Pakistan says it has gained control over devastating locust swarms

Photo taken on Feb. 4, 2020 shows a cloud of locusts flying in Mwingi North, Kenya. A number of East African countries are suffering serious locust infestation, with Kenya experiencing its worst in 70 years, which, if left unchecked, could grow 500 times in scale by June, a UN spokesman said Friday. Stephane Dujarric, spokesman for the UN secretary-general, said besides Kenya, Somalia and Ethiopia are undergoing their worst locust infestation in 25 years, and that Djibouti, Eritrea, Uganda and Tanzania are also experiencing swarm activity and locust breeding, while the risk of spread to South Sudan is high. (Xinhua/Fred Mutune)

Pakistani officials claimed on Friday the country had completely eradicated swarms of desert locust, months after declaring a national emergency to battle the infestation.

“By the grace of God and efforts of all, we can declare today there is no locust in Pakistan,” said Lieutenant General Moazzam Ejaz, head of the National Locust Control Centre.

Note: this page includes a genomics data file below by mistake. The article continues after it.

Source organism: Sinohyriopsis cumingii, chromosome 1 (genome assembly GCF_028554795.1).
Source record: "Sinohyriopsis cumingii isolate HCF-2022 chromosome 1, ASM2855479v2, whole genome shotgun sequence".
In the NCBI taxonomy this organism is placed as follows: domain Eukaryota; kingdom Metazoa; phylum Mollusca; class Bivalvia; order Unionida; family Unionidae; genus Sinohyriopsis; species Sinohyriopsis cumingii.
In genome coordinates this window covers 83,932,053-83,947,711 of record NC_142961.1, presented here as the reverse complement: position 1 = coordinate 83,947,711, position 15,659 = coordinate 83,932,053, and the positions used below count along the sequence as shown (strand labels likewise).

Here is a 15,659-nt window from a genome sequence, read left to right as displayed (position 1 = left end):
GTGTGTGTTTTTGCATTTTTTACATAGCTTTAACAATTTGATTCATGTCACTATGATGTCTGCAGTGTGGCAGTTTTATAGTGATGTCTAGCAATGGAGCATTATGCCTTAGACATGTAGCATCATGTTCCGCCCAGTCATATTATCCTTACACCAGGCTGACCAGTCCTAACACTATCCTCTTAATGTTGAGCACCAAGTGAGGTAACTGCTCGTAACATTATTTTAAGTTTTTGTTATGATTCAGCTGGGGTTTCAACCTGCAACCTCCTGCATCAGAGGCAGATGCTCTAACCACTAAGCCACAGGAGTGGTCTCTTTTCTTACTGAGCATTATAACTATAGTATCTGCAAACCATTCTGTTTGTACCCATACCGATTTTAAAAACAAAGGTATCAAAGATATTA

“The swarm started declining from August and we cleared last few hectares of land in two districts this week,” Ejaz said at a ceremony in the capital Islamabad.

Pakistan deployed drones, helicopters, hundreds of vehicles and thousands of agriculture workers since declaring emergency in February.

Locusts swarms first entered Pakistan in June last year from neighbouring Iran and quickly devastated large areas of agricultural land across south-western districts, ravaging cotton, wheat, maize and other crops.

The damage prompted Pakistan, a country of 220 million people, to miss its production target for wheat by around 2 million tons, forcing the government to import the crop for the first time in almost a decade.

The low yields have pushed up the price of wheat and other food grains, pushing overall inflation to almost 10 per cent in September, piling political pressure on the government.

Despite the government’s claims, officials did not rule out the possibility of another attack by the insects.
“There can be a [resurgance] but based on our experience we will be ready to pre-empt that,” said Mohamed Afzal, head of Pakistan’s disaster management agency.

China, Pakistan’s close ally and neighbour, had donated drones, thousands of tons of pesticides and technical expertise to help the country.

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